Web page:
Lebanon’s public education system discriminates against children with disabilities, Human Rights Watch said in a report released today. Children with disabilities are often denied admission to schools because of their disability. And for those who manage to enroll, most schools do not take reasonable steps to provide them with a quality education. Instead, many children with disabilities in Lebanon attend institutions, which are not mandated to provide an education, or receive no education at all.
The 75-page report, “‘I Would Like to Go to School’: Barriers to Education for Children with Disabilities in Lebanon,” finds that although Lebanese law bars schools from discriminating against children with disabilities, public and private schools exclude many children with disabilities. For those allowed to enroll, schools often lack reasonable accommodations, such as modifications to the classroom environment and curricula, or teaching methods to address children’s needs. Schools also require the families of children with disabilities to pay extra fees and expenses that in effect are discriminatory.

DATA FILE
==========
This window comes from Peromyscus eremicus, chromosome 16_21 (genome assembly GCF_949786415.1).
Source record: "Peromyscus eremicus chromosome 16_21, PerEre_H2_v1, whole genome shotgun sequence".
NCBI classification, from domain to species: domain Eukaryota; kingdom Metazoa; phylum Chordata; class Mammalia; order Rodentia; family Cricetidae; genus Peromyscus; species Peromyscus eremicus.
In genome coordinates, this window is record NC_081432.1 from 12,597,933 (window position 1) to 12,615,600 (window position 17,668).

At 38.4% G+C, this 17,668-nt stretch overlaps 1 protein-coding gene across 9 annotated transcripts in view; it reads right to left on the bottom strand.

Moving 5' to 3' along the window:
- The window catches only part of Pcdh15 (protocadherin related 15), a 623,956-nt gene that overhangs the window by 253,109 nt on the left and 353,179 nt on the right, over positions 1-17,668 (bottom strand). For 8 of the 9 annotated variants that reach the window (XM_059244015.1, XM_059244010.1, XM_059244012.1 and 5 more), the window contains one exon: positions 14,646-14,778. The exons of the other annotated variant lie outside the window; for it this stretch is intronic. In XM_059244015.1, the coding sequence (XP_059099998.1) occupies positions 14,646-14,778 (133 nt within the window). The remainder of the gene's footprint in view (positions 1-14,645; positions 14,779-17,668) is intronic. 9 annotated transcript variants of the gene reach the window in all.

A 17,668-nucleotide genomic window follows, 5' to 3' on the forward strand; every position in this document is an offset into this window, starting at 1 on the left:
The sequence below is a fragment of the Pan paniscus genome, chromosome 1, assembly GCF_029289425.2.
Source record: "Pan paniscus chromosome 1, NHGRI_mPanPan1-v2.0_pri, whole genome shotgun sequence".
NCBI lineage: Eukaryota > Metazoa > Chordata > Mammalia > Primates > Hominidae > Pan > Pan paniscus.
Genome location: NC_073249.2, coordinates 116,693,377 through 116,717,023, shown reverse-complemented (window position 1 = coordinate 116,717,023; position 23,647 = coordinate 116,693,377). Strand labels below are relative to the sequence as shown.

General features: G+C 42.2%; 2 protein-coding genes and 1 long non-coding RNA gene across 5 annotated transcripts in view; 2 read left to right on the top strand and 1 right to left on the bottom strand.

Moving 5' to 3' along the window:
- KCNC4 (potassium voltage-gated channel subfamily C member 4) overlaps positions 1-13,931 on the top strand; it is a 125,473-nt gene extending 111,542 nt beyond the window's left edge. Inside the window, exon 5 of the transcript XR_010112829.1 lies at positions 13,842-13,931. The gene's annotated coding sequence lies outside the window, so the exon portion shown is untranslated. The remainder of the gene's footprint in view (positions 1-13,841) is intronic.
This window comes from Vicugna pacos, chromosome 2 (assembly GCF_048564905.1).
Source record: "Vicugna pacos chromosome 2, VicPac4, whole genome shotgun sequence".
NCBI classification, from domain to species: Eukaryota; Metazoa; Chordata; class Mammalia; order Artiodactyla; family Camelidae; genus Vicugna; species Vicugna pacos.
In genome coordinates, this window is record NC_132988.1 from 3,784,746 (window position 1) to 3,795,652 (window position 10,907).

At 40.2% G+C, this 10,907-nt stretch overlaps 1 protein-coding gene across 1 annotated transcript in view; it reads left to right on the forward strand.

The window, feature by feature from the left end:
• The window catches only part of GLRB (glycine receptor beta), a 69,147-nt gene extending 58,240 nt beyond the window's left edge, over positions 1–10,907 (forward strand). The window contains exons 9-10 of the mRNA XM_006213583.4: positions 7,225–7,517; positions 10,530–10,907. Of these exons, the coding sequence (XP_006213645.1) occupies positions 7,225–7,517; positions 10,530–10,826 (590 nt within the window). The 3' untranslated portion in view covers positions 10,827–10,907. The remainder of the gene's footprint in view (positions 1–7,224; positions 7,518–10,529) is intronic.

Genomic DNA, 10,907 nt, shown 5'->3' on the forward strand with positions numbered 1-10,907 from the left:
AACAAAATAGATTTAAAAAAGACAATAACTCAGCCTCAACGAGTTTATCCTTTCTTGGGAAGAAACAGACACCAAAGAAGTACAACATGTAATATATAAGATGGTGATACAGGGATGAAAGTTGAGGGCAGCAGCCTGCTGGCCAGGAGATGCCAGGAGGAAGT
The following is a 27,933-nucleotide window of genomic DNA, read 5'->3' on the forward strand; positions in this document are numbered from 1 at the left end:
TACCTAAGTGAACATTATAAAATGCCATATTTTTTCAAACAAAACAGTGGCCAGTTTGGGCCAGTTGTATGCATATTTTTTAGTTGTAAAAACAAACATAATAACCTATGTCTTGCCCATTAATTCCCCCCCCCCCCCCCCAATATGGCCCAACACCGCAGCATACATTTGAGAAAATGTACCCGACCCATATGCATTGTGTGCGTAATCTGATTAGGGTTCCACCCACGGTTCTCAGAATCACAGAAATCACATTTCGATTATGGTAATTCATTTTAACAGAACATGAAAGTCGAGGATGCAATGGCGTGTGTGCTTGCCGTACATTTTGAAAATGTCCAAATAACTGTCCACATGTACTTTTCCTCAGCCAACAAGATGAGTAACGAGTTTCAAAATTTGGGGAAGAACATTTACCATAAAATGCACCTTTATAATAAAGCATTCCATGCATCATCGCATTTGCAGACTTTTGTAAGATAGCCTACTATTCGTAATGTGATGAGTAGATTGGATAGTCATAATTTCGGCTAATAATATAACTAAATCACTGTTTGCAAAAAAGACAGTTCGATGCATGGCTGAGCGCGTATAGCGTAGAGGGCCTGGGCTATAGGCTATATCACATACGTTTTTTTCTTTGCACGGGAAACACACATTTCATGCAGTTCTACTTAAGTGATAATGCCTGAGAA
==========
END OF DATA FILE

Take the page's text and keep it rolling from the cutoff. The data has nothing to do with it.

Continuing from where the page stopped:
“Discriminatory admissions practices are robbing Lebanese children with disabilities of an education,” said Lama Fakih, deputy Middle East director at Human Rights Watch. “Without any real option to get a quality inclusive education, thousands of children with disabilities are being left behind.”
Under both Lebanese and international law, all children should have access to a quality education without discrimination. Lebanon’s Law No. 220, passed in 2000, guarantees everyone with a disability the right to education and other services, but it is not being put into practice, Human Rights Watch found. The educational path of children with disabilities in Lebanon is strewn with logistical, social, and economic pitfalls that mean they often face a compromised school experience – if they can enroll at all.